The Sympathizer (2016) – This is the most recent book on this list, and I included it because it’s masterful and will definitely be considered a classic in 20 years. It absolutely deserved its Pulitzer Prize! “With the pace and suspense of a thriller and prose that has been compared to Graham Greene and Saul Bellow, The Sympathizer is a sweeping epic of love and betrayal. The narrator, a communist double agent, is a ‘man of two minds,’ a half-French, half-Vietnamese army captain who arranges to come to America after the Fall of Saigon, and while building a new life with other Vietnamese refugees in Los Angeles is secretly reporting back to his communist superiors in Vietnam. The Sympathizer is a blistering exploration of identity and America, a gripping espionage novel, and a powerful story of love and friendship” (x).17 modern classic novels you should read Click To Tweet
The Joy Luck Club (2006) – I actually haven’t read this one, but I’ve heard really good things. “Four mothers, four daughters, four families whose histories shift with the four winds depending on who’s ‘saying’ the stories. In 1949 four Chinese women, recent immigrants to San Francisco, begin meeting to eat dim sum, play mahjong, and talk. United in shared unspeakable loss and hope, they call themselves the Joy Luck Club. Rather than sink into tragedy, they choose to gather to raise their spirits and money. ‘To despair was to wish back for something already lost. Or to prolong what was already unbearable.’ Forty years later the stories and history continue. With wit and sensitivity, Amy Tan examines the sometimes painful, often tender, and always deep connection between mothers and daughters. As each woman reveals her secrets, trying to unravel the truth about her life, the strings become more tangled, more entwined. Mothers boast or despair over daughters, and daughters roll their eyes even as they feel the inextricable tightening of their matriarchal ties” (x).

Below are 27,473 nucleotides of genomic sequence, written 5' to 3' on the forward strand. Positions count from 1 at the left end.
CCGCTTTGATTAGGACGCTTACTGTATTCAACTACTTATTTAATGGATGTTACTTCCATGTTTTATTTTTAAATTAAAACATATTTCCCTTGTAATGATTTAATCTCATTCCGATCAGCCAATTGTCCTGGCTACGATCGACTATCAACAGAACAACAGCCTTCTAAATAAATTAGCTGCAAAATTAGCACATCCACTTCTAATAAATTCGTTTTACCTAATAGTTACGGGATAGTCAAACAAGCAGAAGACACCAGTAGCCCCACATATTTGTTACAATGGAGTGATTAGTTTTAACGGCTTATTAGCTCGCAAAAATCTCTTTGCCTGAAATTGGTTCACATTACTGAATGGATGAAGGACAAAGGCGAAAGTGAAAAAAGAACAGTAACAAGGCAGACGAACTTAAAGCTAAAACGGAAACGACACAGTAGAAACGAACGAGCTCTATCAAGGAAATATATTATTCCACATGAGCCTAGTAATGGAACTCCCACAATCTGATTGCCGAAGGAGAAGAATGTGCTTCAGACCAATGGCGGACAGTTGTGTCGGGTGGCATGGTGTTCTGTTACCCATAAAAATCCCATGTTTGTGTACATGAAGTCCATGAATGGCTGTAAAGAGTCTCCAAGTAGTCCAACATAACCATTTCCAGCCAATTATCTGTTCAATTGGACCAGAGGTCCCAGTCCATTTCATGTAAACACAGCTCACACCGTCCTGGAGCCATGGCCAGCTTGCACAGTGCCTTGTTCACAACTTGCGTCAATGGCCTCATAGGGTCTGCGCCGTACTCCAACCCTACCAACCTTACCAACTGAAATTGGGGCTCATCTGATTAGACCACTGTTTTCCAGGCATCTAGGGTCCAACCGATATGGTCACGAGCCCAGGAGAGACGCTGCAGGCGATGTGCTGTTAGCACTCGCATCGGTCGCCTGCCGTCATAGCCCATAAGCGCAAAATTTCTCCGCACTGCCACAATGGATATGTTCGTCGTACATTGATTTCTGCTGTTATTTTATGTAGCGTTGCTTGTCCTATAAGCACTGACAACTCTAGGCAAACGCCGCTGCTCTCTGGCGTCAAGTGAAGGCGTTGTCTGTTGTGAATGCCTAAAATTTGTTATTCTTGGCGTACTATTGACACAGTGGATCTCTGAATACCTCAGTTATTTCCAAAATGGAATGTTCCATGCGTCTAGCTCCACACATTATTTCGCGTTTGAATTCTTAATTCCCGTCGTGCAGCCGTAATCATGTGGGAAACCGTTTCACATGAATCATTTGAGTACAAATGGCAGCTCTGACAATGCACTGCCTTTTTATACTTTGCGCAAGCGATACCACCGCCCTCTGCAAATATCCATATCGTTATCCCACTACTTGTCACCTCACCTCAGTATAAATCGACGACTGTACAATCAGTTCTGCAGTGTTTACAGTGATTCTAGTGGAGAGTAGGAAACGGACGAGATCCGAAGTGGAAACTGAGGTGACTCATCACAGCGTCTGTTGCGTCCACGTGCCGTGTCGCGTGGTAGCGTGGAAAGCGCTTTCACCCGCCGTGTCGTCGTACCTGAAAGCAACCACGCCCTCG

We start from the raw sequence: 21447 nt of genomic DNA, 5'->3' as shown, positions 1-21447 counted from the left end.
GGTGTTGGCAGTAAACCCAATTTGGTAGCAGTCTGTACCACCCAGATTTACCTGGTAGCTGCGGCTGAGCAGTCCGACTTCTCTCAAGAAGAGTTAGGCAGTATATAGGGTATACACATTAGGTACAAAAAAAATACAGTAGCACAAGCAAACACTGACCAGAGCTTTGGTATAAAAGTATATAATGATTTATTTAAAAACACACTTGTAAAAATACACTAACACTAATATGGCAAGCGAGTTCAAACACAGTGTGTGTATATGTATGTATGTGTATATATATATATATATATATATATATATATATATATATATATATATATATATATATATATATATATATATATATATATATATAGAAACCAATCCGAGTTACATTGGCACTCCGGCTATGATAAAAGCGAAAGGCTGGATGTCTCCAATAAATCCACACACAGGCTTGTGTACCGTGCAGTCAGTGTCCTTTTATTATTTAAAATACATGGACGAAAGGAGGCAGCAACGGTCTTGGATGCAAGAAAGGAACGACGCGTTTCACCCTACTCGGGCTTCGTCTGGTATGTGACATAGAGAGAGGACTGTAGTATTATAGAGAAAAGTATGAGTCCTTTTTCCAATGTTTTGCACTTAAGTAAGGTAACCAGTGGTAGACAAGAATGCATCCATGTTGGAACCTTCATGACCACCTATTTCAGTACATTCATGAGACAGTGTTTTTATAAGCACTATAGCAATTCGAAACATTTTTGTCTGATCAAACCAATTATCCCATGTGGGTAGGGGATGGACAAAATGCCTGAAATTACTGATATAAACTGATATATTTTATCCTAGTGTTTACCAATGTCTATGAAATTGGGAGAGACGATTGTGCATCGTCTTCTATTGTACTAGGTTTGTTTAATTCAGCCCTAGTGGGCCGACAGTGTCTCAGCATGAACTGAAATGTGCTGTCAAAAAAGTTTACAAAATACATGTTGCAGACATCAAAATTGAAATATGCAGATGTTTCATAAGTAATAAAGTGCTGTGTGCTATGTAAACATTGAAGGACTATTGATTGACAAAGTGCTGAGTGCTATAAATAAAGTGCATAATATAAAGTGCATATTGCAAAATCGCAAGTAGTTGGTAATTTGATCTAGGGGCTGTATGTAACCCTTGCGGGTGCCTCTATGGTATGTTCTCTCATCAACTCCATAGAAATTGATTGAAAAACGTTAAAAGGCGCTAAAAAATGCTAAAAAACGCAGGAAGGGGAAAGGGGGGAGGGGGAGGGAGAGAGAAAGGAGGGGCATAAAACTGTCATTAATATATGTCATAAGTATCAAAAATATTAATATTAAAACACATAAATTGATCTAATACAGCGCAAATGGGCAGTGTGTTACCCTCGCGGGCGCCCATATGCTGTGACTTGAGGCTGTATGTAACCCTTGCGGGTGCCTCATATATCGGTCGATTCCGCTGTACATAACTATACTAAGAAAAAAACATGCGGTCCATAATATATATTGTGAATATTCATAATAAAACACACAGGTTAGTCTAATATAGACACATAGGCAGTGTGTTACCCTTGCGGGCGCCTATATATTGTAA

Wolf Hall (2010) – I absolutely adored this book, although it took me a long time to read it. “England in the 1520s is a heartbeat from disaster. If the king dies without a male heir, the country could be destroyed by civil war. Henry VIII wants to annul his marriage of twenty years and marry Anne Boleyn. The pope and most of Europe opposes him. Into this impasse steps Thomas Cromwell: a wholly original man, a charmer and a bully, both idealist and opportunist, astute in reading people, and implacable in his ambition. But Henry is volatile: one day tender, one day murderous. Cromwell helps him break the opposition, but what will be the price of his triumph?” (x). In my humble opinion, Wolf Hall is definitely deserving of its Man Booker Prize award!
The God of Small Things (2008) – “Compared favorably to the works of Faulkner and Dickens, Arundhati Roy’s modern classic is equal parts powerful family saga, forbidden love story, and piercing political drama. The seven-year-old twins Estha and Rahel see their world shaken irrevocably by the arrival of their beautiful young cousin, Sophie. It is an event that will lead to an illicit liaison and tragedies accidental and intentional, exposing ‘big things [that] lurk unsaid’ in a country drifting dangerously toward unrest. Lush, lyrical, and unnerving, The God of Small Things is an award-winning landmark that started for its author an esteemed career of fiction and political commentary that continues unabated” (x).
Outlander (1991) – As you know if you’ve followed me for a few years, I adore the Outlander series. But that’s not the only reason why I included it in this list. As the Amazon page for it says, “One of the top ten best-loved novels in America, as seen on PBS’s The Great American Read!” (x). Calling it “best-loved” is extremely accurate. But it can be hard to describe. This is a book and series that crosses genres; it’s definitely historical fiction, but it’s also sort of science fiction or fantasy because of time travel, and of course it’s also a love story, but there’s also a lot of war that goes along with it. “Scottish Highlands, 1945. Claire Randall, a former British combat nurse, is just back from the war and reunited with her husband on a second honeymoon when she walks through a standing stone in one of the ancient circles that dot the British Isles. Suddenly she is a Sassenach—an ‘outlander’—in a Scotland torn by war and raiding clans in the year of Our Lord . . . 1743. Claire is catapulted into the intrigues of a world that threatens her life, and may shatter her heart. Marooned amid danger, passion, and violence, Claire learns her only chance of safety lies in Jamie Fraser, a gallant young Scots warrior. What begins in compulsion becomes urgent need, and Claire finds herself torn between two very different men, in two irreconcilable lives” (x).